Definitive therapy is performed by ophthalmology by means of Laser Peripheral Iridotomy (LPI). Ideally, this is performed within 24 to 48 hours. However, LPI must be performed under circumstances in which visibility is optimal. In many cases of AACG, corneal haziness impairs visibility. Once IOP is reduced, water is drawn out of the cornea and visibility improves, thus allowing LPI to be performed. LPI may need to be performed on the consensual eye in order to prevent AACG in that eye as well.
Disposition should be made in conjunction with ophthalmology. There should be a low threshold for admission, especially for those who receive osmotic diuretics, as they may require further electrolyte monitoring. For those who will follow up as outpatients, patients must be able to reliably follow up in an ophthalmology clinic within the next 24-48 hours. In addition, they should be discharged with topical IOP lowering agents, as definitive therapy (LPI) will not have been performed yet.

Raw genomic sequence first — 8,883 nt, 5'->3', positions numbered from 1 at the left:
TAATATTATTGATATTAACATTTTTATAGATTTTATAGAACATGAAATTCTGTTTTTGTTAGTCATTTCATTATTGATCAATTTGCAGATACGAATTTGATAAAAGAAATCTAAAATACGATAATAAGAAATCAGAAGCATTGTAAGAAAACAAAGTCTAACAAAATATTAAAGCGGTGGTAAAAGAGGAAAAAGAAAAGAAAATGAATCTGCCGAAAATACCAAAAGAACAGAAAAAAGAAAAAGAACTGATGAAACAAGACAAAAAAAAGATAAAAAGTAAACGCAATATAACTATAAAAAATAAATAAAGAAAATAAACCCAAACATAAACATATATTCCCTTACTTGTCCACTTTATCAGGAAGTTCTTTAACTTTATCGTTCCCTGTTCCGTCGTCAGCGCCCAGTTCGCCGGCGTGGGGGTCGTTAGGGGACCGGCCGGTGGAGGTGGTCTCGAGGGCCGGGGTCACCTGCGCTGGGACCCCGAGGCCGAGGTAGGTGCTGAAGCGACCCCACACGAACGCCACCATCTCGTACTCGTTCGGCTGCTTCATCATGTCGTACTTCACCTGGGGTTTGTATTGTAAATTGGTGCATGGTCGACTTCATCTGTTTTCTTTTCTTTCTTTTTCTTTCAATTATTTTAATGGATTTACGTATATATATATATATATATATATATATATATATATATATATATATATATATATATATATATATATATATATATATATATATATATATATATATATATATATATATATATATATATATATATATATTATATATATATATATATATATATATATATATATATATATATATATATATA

- Consider AACG in all patients presenting with headache and visual changes, especially if associated with nausea and vomiting.
- AACG occurs more frequently in females and those of Asian descent.
- Early and effective therapy is vital in reducing optic nerve ischemia and vision loss. Time is optic nerve.
- Be aware of the patient’s comorbidities and allergies before treating (i.e. be aware of the risks of topical β blockers in COPD/asthma, sulfa allergy with acetazolamide use)
- Consider corneal indentation as a temporizing maneuver if IOP is not satisfactorily lowered in a reasonable amount of time.
- There is no emergent treatment that an ophthalmologist can offer that an emergency physician cannot. Definitive treatment is with LPI, however this is frequently delayed until corneal clearing occurs. Thus topical and IV agents are paramount in early treatment of AACG.
References / Further Reading